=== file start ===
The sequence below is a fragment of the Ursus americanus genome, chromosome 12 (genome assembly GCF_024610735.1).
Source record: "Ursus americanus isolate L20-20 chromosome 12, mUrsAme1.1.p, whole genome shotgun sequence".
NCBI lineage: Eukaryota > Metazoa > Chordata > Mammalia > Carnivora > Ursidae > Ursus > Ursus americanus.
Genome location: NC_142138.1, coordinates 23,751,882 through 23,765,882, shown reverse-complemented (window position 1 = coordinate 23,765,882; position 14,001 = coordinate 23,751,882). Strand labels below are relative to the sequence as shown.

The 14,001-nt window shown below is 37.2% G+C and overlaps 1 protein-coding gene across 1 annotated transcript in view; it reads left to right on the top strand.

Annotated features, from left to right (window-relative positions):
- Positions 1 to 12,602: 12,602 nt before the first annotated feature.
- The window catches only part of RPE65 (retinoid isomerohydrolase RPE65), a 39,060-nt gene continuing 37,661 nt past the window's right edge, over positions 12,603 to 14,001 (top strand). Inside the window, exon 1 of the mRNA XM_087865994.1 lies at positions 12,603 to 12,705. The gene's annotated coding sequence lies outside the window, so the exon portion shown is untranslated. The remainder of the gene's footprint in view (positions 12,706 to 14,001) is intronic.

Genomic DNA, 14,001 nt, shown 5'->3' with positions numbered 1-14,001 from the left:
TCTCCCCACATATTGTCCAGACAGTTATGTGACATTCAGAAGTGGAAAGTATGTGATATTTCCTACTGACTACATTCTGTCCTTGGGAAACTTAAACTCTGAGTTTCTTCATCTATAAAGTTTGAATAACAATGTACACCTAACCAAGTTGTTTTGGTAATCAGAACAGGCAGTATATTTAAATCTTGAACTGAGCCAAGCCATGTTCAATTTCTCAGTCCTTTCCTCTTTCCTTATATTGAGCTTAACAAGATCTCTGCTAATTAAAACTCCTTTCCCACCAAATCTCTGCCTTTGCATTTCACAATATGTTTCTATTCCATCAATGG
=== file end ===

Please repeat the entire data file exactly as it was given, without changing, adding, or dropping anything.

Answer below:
The sequence below is a fragment of the Ursus americanus genome, chromosome 12 (genome assembly GCF_024610735.1).
Source record: "Ursus americanus isolate L20-20 chromosome 12, mUrsAme1.1.p, whole genome shotgun sequence".
NCBI lineage: Eukaryota > Metazoa > Chordata > Mammalia > Carnivora > Ursidae > Ursus > Ursus americanus.
Genome location: NC_142138.1, coordinates 23,751,882 through 23,765,882, shown reverse-complemented (window position 1 = coordinate 23,765,882; position 14,001 = coordinate 23,751,882). Strand labels below are relative to the sequence as shown.

The 14,001-nt window shown below is 37.2% G+C and overlaps 1 protein-coding gene across 1 annotated transcript in view; it reads left to right on the top strand.

Annotated features, from left to right (window-relative positions):
- Positions 1 to 12,602: 12,602 nt before the first annotated feature.
- The window catches only part of RPE65 (retinoid isomerohydrolase RPE65), a 39,060-nt gene continuing 37,661 nt past the window's right edge, over positions 12,603 to 14,001 (top strand). Inside the window, exon 1 of the mRNA XM_087865994.1 lies at positions 12,603 to 12,705. The gene's annotated coding sequence lies outside the window, so the exon portion shown is untranslated. The remainder of the gene's footprint in view (positions 12,706 to 14,001) is intronic.

Genomic DNA, 14,001 nt, shown 5'->3' with positions numbered 1-14,001 from the left:
TCTCCCCACATATTGTCCAGACAGTTATGTGACATTCAGAAGTGGAAAGTATGTGATATTTCCTACTGACTACATTCTGTCCTTGGGAAACTTAAACTCTGAGTTTCTTCATCTATAAAGTTTGAATAACAATGTACACCTAACCAAGTTGTTTTGGTAATCAGAACAGGCAGTATATTTAAATCTTGAACTGAGCCAAGCCATGTTCAATTTCTCAGTCCTTTCCTCTTTCCTTATATTGAGCTTAACAAGATCTCTGCTAATTAAAACTCCTTTCCCACCAAATCTCTGCCTTTGCATTTCACAATATGTTTCTATTCCATCAATGG